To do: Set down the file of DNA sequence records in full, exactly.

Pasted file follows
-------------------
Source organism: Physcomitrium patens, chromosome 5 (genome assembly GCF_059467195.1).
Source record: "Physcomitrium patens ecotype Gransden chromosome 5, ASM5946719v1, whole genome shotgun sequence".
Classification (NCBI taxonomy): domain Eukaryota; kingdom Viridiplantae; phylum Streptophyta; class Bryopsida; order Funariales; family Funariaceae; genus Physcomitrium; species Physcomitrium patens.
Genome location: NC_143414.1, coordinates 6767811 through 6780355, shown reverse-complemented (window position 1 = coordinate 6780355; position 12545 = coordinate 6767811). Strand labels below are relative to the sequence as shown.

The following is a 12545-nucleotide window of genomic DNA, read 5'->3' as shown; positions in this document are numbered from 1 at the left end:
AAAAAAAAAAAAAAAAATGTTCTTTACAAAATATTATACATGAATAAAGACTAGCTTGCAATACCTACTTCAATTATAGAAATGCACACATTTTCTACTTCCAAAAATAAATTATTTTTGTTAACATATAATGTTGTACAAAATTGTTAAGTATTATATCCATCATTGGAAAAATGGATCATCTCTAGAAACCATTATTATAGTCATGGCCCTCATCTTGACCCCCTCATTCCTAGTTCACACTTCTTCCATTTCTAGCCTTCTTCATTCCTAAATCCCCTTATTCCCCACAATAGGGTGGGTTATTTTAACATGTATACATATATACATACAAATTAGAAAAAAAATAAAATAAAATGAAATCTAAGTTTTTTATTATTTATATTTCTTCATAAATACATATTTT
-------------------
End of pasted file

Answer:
Source organism: Physcomitrium patens, chromosome 5 (genome assembly GCF_059467195.1).
Source record: "Physcomitrium patens ecotype Gransden chromosome 5, ASM5946719v1, whole genome shotgun sequence".
Classification (NCBI taxonomy): domain Eukaryota; kingdom Viridiplantae; phylum Streptophyta; class Bryopsida; order Funariales; family Funariaceae; genus Physcomitrium; species Physcomitrium patens.
Genome location: NC_143414.1, coordinates 6767811 through 6780355, shown reverse-complemented (window position 1 = coordinate 6780355; position 12545 = coordinate 6767811). Strand labels below are relative to the sequence as shown.

The following is a 12545-nucleotide window of genomic DNA, read 5'->3' as shown; positions in this document are numbered from 1 at the left end:
AAAAAAAAAAAAAAAAATGTTCTTTACAAAATATTATACATGAATAAAGACTAGCTTGCAATACCTACTTCAATTATAGAAATGCACACATTTTCTACTTCCAAAAATAAATTATTTTTGTTAACATATAATGTTGTACAAAATTGTTAAGTATTATATCCATCATTGGAAAAATGGATCATCTCTAGAAACCATTATTATAGTCATGGCCCTCATCTTGACCCCCTCATTCCTAGTTCACACTTCTTCCATTTCTAGCCTTCTTCATTCCTAAATCCCCTTATTCCCCACAATAGGGTGGGTTATTTTAACATGTATACATATATACATACAAATTAGAAAAAAAATAAAATAAAATGAAATCTAAGTTTTTTATTATTTATATTTCTTCATAAATACATATTTT